A priest in western France who was murdered by a Rwandan asylum-seeker suspected of setting fire to a cathedral in an arson attack last year and to whom he had been giving shelter died from a succession of blows to the head, prosecutors said.
The killing of priest Olivier Maire in Saint-Laurent-Sur-Sevre in the Vendee region of western France early Monday shocked the country and prompted an angry exchange between the government and far-right on immigration rules.
An autopsy showed that Maire had six lesions in his head caused by violent blows, but it was not clear what weapon had been used, local prosecutors said in a statement late Tuesday. He would have died rapidly after the attack.
Rwandan asylum-seeker Emmanuel Abayisenga turned himself into police on Monday morning and said he had carried out the attack. He was arrested but psychiatric examinations determined formal detention was not compatible with his mental state and he has now been hospitalized.
Abayisenga is accused of starting the fire that ravaged the great Gothic cathedral in the city of Nantes in July 2020. He had been in custody, but then released and had been given shelter by the Montfortains religious community where Maire was a senior figure ahead of his trial.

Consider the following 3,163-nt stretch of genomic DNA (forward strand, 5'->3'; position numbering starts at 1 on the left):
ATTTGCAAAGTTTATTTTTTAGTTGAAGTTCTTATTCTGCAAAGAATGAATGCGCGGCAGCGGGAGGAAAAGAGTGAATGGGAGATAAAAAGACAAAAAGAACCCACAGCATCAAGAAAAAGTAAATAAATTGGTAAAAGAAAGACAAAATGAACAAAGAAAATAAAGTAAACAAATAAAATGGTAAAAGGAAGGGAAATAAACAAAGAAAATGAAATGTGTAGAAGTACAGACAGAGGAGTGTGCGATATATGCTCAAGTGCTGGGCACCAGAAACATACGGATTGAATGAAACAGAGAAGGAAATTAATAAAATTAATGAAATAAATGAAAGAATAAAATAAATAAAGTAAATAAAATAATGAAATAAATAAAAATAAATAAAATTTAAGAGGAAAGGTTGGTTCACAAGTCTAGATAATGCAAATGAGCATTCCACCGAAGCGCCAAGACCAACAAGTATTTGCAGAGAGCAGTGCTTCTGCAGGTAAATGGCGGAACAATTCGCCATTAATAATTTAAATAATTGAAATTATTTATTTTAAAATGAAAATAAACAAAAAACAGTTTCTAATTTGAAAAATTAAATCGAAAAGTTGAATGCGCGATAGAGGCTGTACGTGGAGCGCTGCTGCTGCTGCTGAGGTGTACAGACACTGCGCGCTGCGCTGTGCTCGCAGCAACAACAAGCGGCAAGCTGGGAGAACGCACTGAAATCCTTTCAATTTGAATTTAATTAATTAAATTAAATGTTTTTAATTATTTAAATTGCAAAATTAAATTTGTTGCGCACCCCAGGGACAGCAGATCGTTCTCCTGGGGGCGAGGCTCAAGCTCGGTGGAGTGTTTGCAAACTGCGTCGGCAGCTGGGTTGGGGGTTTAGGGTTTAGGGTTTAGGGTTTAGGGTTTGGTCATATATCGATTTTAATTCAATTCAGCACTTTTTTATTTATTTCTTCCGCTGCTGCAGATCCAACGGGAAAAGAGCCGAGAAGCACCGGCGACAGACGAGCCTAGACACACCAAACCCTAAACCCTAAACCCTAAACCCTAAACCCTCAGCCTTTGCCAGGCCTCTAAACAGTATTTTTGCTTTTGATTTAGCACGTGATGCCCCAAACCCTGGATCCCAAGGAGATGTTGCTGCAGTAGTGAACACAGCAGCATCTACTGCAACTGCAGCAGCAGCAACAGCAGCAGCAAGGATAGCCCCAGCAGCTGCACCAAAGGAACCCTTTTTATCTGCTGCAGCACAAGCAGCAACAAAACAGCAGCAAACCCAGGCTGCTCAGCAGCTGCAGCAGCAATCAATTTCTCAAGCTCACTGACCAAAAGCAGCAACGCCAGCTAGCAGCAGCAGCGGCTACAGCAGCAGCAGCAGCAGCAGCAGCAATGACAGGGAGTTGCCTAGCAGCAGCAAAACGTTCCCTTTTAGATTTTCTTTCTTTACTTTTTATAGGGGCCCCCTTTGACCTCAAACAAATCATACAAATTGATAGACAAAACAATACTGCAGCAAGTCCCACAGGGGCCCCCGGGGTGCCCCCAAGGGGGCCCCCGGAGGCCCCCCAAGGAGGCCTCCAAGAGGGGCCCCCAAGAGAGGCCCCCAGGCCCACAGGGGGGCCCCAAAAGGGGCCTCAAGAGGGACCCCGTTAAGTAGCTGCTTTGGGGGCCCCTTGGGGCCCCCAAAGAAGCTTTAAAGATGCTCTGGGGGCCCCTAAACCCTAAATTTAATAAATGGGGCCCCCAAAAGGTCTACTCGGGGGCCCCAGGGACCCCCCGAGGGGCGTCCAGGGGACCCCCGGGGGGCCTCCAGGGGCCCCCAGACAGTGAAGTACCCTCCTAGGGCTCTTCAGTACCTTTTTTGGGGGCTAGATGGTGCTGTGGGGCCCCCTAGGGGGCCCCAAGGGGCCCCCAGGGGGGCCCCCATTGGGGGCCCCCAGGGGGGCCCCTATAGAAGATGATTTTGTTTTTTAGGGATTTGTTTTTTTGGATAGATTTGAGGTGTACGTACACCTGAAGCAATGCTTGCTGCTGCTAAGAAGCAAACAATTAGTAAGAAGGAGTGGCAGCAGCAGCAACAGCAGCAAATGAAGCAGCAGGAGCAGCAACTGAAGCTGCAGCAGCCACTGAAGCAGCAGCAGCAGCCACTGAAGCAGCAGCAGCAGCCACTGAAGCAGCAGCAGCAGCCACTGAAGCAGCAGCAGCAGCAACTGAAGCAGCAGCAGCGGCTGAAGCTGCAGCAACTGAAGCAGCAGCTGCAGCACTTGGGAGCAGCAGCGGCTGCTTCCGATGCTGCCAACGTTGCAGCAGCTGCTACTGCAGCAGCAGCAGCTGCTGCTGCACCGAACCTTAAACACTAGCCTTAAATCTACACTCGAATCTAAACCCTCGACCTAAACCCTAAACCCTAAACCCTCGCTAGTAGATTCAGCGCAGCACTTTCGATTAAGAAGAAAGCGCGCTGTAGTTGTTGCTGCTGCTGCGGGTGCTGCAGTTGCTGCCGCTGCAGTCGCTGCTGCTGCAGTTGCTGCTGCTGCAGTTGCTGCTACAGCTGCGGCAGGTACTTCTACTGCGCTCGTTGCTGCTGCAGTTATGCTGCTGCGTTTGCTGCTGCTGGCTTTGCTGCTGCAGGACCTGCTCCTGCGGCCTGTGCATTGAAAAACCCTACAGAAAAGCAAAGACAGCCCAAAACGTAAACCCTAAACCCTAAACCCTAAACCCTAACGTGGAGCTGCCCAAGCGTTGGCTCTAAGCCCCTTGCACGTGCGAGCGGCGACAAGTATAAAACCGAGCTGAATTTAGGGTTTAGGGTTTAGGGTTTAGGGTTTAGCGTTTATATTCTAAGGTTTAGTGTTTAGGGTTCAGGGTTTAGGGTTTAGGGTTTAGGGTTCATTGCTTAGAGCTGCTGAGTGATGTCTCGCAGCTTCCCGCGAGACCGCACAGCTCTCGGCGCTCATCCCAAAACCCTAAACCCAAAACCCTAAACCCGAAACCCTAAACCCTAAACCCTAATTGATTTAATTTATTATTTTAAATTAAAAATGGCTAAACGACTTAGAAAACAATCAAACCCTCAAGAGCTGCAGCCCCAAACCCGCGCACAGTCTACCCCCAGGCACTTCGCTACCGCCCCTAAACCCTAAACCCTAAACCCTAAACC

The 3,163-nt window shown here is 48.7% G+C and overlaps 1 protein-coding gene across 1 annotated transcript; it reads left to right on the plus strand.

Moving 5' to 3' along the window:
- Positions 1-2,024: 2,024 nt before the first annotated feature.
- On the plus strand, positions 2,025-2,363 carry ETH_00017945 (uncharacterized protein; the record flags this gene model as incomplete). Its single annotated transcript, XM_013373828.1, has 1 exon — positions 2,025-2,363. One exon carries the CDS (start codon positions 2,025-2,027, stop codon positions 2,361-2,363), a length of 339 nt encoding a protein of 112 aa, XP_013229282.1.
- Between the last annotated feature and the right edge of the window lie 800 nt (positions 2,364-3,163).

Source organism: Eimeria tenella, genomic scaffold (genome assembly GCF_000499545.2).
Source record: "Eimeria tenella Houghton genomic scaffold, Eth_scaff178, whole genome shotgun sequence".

A murder investigation has been opened, but prosecutors see no link to terror. France is on high alert over the risk of attacks in churches after a radical Islamist from Tunisia killed three people in a church in Nice in late October.
The Nantes blaze came 15 months after the devastating fire at the Notre-Dame cathedral in Paris in 2019, which raised questions about the security risks for other historic churches across France. Abayisenga had worked as a volunteer at the church.
French far-right leader Marine Le Pen lashed out at the government after the killing, asking why Abayisenga had not been expelled from France after the Nantes fire.
Interior Minister Gerald Darmanin accused her of trying to score political points out of the tragedy, saying that Abayisenga could not be deported as long as he was under judicial control awaiting trial in France.
Immigration is set to be one of the main battlegrounds in French presidential elections next year, where Le Pen is expected to be a leading challenger to President Emmanuel Macron.